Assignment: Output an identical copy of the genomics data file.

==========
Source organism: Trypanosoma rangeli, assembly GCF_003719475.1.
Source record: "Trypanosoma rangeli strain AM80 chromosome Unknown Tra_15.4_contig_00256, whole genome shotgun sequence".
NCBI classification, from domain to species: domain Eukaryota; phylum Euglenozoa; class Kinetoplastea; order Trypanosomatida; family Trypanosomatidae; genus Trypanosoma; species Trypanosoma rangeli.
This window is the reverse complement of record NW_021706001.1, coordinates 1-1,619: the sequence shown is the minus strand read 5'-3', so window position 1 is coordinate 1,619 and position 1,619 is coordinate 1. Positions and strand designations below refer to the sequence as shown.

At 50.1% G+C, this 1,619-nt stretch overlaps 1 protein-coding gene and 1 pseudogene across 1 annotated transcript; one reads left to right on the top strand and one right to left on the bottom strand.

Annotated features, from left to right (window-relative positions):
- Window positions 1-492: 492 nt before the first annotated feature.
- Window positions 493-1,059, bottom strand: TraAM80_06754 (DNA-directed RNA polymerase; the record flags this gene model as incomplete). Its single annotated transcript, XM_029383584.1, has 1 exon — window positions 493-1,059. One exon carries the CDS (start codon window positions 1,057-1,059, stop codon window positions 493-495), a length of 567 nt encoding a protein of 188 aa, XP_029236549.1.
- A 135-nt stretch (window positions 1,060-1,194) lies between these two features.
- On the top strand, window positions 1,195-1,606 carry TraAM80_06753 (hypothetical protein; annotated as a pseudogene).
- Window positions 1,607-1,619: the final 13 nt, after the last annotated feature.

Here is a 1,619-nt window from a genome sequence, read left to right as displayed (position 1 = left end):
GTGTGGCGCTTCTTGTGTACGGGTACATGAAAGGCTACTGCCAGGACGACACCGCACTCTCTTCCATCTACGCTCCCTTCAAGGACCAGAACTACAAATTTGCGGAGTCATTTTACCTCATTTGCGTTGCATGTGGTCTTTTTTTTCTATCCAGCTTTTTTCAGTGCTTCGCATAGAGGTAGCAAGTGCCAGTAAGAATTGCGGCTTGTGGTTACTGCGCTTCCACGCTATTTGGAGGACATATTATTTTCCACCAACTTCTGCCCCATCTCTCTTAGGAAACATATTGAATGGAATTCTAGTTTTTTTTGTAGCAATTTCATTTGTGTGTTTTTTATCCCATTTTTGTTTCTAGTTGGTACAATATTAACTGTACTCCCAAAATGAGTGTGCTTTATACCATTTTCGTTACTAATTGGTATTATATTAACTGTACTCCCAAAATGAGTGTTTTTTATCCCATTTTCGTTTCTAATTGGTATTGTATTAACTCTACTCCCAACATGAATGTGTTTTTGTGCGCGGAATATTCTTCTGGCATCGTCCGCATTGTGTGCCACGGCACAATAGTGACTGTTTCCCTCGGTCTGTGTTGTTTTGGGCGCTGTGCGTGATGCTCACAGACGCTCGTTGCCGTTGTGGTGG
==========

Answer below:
Source organism: Trypanosoma rangeli, assembly GCF_003719475.1.
Source record: "Trypanosoma rangeli strain AM80 chromosome Unknown Tra_15.4_contig_00256, whole genome shotgun sequence".
NCBI classification, from domain to species: domain Eukaryota; phylum Euglenozoa; class Kinetoplastea; order Trypanosomatida; family Trypanosomatidae; genus Trypanosoma; species Trypanosoma rangeli.
This window is the reverse complement of record NW_021706001.1, coordinates 1-1,619: the sequence shown is the minus strand read 5'-3', so window position 1 is coordinate 1,619 and position 1,619 is coordinate 1. Positions and strand designations below refer to the sequence as shown.

At 50.1% G+C, this 1,619-nt stretch overlaps 1 protein-coding gene and 1 pseudogene across 1 annotated transcript; one reads left to right on the top strand and one right to left on the bottom strand.

Annotated features, from left to right (window-relative positions):
- Window positions 1-492: 492 nt before the first annotated feature.
- Window positions 493-1,059, bottom strand: TraAM80_06754 (DNA-directed RNA polymerase; the record flags this gene model as incomplete). Its single annotated transcript, XM_029383584.1, has 1 exon — window positions 493-1,059. One exon carries the CDS (start codon window positions 1,057-1,059, stop codon window positions 493-495), a length of 567 nt encoding a protein of 188 aa, XP_029236549.1.
- A 135-nt stretch (window positions 1,060-1,194) lies between these two features.
- On the top strand, window positions 1,195-1,606 carry TraAM80_06753 (hypothetical protein; annotated as a pseudogene).
- Window positions 1,607-1,619: the final 13 nt, after the last annotated feature.

Here is a 1,619-nt window from a genome sequence, read left to right as displayed (position 1 = left end):
GTGTGGCGCTTCTTGTGTACGGGTACATGAAAGGCTACTGCCAGGACGACACCGCACTCTCTTCCATCTACGCTCCCTTCAAGGACCAGAACTACAAATTTGCGGAGTCATTTTACCTCATTTGCGTTGCATGTGGTCTTTTTTTTCTATCCAGCTTTTTTCAGTGCTTCGCATAGAGGTAGCAAGTGCCAGTAAGAATTGCGGCTTGTGGTTACTGCGCTTCCACGCTATTTGGAGGACATATTATTTTCCACCAACTTCTGCCCCATCTCTCTTAGGAAACATATTGAATGGAATTCTAGTTTTTTTTGTAGCAATTTCATTTGTGTGTTTTTTATCCCATTTTTGTTTCTAGTTGGTACAATATTAACTGTACTCCCAAAATGAGTGTGCTTTATACCATTTTCGTTACTAATTGGTATTATATTAACTGTACTCCCAAAATGAGTGTTTTTTATCCCATTTTCGTTTCTAATTGGTATTGTATTAACTCTACTCCCAACATGAATGTGTTTTTGTGCGCGGAATATTCTTCTGGCATCGTCCGCATTGTGTGCCACGGCACAATAGTGACTGTTTCCCTCGGTCTGTGTTGTTTTGGGCGCTGTGCGTGATGCTCACAGACGCTCGTTGCCGTTGTGGTGG